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US Dollar Outlook Bullish on Future US-China Tension



The US Dollar may catch a haven bid as US-China tensions gradually escalate amid widening disagreements on foreign policy. Political volatility may dampen risk appetite and put a premium on liquidity. Issues over trade, the South China Sea and Taiwan remain the biggest sticking points, with the latter drawing more attention following America’s pullout of Afghanistan.

Sino-US tensions were expected to remain high even after former President Donald Trump left office. This is in part due to the structural changes China is implementing as part of its long-term strategy to eclipse the US as global hegemon by 2049. These competing priorities - and with so much at stake - will likely result in political disputes that will spark market volatility.


Deng Xiaoping was famous not only for economically liberalizing China but also for putting into policy the notion of “[hiding] your strength and [biding] your time”. The current president, Xi Jinping, has taken a diametrically opposite approach with the cultivation of nationalism and the complementary use of so-called Wolf Warrior-style diplomacy.

The latter is characterized as being far more confrontational and unyielding, something the new ambassador to the United States, Qin Gang, illustrated in a speech earlier this month. While he mentioned areas of cooperation such as climate change, friction over Taiwan and calls for investigations into the origins of COVID-19 are overshadowing these more constructive efforts.

While the coronavirus continues to remain the biggest fundamental risk, politics may soon take the spotlight for investors. A sudden flare-up and sustained escalation on this front could put markets on the backfoot and push the haven-linked US Dollar higher at the expense of Asia-based emerging market assets.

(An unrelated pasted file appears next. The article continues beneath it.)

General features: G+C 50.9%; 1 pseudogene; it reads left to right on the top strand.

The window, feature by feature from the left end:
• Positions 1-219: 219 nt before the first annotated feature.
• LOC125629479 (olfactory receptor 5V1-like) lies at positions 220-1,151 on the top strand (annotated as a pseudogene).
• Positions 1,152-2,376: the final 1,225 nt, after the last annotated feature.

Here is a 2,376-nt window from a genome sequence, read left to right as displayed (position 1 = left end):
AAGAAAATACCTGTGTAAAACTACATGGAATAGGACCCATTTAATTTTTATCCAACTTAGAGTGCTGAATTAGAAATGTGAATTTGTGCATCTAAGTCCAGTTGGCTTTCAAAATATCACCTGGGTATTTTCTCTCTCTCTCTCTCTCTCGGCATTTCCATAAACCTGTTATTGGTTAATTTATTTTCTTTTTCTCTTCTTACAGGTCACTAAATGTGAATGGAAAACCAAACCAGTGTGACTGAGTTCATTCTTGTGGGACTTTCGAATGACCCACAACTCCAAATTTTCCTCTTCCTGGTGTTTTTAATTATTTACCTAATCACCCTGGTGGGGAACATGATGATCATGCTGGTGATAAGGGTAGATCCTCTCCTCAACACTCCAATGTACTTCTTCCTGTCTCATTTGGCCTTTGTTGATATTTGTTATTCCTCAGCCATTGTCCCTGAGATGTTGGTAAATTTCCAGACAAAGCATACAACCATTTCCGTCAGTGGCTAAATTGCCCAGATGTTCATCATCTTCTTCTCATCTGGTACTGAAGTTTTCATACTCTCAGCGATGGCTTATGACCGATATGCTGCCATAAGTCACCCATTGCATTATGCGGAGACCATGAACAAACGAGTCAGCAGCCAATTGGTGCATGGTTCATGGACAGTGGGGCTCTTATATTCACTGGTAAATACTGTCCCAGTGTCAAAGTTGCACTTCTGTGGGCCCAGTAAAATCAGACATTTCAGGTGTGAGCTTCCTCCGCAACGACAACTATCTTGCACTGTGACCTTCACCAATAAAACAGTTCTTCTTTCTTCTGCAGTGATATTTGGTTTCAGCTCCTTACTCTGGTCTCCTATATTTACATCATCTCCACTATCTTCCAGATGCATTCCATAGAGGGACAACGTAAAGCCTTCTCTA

See my guide on how to trade geopolitical risks


China’s Belt and Road Initiative (RBI) is a long-term, economic-based foreign policy framework meant to weave economies together in a web with China at the center. It is an extension of the East Asian giant’s broader strategy of regional fortification as a mechanism to insulate itself against any blowback its actions domestically or abroad may elicit from the international community.

China has also been expanding into Africa and parts of Europe as a means of securing key economic infrastructural nodes in high-commerce areas. This process had drawn criticism about debt-trap diplomacy, with Beijing accused of exhibiting predatory behavior. From Washington’s perspective, this strategy carries with it concerns about the building of a China-allied political bloc tuned to counter American interests.



For the US, this means diminished regional influence. Consequently, the pullout from Afghanistan, combined with VP Kamala Harris’ visit to key Southeast Asian economies shortly thereafter, seems indicative of a stronger pivot to Asia. This may be to Beijing’s dismay, especially as the Biden administration is convening the so-called “Quad” this week to discuss greater multilateral cooperation.